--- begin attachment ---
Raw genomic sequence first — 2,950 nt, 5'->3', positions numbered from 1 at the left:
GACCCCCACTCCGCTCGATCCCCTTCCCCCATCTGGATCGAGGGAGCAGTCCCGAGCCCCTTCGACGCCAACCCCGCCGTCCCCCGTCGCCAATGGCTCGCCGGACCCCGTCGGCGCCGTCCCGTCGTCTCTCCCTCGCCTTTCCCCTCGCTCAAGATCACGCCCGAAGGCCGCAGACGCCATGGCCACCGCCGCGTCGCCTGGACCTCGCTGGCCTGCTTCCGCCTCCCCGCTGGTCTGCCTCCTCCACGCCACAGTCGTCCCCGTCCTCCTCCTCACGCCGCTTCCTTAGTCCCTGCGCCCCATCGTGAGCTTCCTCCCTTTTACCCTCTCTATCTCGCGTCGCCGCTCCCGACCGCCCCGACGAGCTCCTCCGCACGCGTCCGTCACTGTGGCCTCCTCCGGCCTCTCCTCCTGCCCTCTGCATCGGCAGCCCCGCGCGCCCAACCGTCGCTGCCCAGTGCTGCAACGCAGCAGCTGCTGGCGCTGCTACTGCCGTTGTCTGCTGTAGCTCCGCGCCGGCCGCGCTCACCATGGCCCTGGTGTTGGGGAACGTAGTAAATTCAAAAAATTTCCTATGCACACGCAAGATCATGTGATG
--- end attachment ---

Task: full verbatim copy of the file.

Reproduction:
Raw genomic sequence first — 2,950 nt, 5'->3', positions numbered from 1 at the left:
GACCCCCACTCCGCTCGATCCCCTTCCCCCATCTGGATCGAGGGAGCAGTCCCGAGCCCCTTCGACGCCAACCCCGCCGTCCCCCGTCGCCAATGGCTCGCCGGACCCCGTCGGCGCCGTCCCGTCGTCTCTCCCTCGCCTTTCCCCTCGCTCAAGATCACGCCCGAAGGCCGCAGACGCCATGGCCACCGCCGCGTCGCCTGGACCTCGCTGGCCTGCTTCCGCCTCCCCGCTGGTCTGCCTCCTCCACGCCACAGTCGTCCCCGTCCTCCTCCTCACGCCGCTTCCTTAGTCCCTGCGCCCCATCGTGAGCTTCCTCCCTTTTACCCTCTCTATCTCGCGTCGCCGCTCCCGACCGCCCCGACGAGCTCCTCCGCACGCGTCCGTCACTGTGGCCTCCTCCGGCCTCTCCTCCTGCCCTCTGCATCGGCAGCCCCGCGCGCCCAACCGTCGCTGCCCAGTGCTGCAACGCAGCAGCTGCTGGCGCTGCTACTGCCGTTGTCTGCTGTAGCTCCGCGCCGGCCGCGCTCACCATGGCCCTGGTGTTGGGGAACGTAGTAAATTCAAAAAATTTCCTATGCACACGCAAGATCATGTGATG